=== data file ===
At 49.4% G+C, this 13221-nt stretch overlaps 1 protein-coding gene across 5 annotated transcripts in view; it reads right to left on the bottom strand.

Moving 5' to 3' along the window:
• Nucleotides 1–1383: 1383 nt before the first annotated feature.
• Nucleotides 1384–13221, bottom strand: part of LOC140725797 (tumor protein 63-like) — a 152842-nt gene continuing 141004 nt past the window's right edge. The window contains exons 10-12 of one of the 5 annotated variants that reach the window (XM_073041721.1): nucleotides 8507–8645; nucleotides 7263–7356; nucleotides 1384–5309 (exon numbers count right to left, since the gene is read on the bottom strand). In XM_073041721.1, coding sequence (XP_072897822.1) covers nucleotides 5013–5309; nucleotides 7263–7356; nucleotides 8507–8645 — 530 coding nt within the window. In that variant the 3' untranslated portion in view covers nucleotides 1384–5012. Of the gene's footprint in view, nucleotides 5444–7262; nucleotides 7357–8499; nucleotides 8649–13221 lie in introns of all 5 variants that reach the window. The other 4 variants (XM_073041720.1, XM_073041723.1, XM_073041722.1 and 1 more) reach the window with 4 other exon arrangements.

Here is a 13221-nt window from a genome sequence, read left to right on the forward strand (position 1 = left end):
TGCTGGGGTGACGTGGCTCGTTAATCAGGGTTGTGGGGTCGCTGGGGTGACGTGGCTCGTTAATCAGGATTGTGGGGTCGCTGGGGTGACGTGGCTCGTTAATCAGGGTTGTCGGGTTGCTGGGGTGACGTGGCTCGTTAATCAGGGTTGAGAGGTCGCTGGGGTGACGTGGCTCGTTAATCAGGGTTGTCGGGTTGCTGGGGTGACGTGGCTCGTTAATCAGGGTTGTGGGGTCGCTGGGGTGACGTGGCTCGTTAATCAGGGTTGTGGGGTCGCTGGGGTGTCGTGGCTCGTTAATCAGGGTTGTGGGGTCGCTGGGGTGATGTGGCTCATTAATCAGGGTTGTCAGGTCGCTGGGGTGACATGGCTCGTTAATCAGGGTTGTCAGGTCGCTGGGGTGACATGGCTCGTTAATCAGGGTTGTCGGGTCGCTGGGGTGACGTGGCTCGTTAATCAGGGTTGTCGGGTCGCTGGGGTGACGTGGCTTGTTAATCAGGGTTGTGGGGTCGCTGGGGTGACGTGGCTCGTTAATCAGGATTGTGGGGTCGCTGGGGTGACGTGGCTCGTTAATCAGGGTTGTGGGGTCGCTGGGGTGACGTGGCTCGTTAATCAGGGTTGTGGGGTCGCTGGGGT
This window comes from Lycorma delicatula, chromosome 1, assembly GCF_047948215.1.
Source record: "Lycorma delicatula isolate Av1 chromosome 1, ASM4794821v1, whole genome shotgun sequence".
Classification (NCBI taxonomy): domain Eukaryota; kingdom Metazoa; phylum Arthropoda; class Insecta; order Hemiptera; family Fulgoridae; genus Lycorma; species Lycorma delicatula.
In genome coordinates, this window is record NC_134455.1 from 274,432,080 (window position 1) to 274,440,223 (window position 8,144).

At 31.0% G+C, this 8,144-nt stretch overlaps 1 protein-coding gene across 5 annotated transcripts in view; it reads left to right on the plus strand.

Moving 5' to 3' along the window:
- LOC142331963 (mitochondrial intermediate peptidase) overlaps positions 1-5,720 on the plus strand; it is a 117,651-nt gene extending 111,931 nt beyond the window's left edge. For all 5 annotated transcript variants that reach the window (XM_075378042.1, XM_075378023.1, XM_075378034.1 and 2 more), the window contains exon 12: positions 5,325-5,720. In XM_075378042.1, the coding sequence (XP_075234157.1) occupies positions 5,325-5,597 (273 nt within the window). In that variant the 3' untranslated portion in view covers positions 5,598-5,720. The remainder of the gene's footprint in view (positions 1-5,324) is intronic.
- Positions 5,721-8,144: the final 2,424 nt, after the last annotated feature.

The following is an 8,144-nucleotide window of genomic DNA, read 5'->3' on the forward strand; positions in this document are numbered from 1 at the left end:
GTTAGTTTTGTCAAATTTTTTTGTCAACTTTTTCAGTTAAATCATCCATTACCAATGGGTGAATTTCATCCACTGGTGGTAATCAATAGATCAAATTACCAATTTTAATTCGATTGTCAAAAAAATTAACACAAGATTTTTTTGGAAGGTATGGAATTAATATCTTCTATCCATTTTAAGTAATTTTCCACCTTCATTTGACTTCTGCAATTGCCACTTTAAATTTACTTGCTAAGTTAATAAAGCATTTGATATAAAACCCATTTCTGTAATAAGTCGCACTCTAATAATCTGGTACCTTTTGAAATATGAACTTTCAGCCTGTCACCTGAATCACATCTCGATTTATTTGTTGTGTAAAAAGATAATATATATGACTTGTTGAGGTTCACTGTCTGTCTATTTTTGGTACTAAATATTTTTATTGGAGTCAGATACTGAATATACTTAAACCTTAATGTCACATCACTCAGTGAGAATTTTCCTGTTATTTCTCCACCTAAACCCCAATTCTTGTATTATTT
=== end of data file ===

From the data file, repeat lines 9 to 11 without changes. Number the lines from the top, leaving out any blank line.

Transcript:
Classification (NCBI taxonomy): domain Eukaryota; kingdom Metazoa; phylum Arthropoda; class Insecta; order Hemiptera; family Fulgoridae; genus Lycorma; species Lycorma delicatula.
In genome coordinates, this window is record NC_134455.1 from 274,432,080 (window position 1) to 274,440,223 (window position 8,144).

At 31.0% G+C, this 8,144-nt stretch overlaps 1 protein-coding gene across 5 annotated transcripts in view; it reads left to right on the plus strand.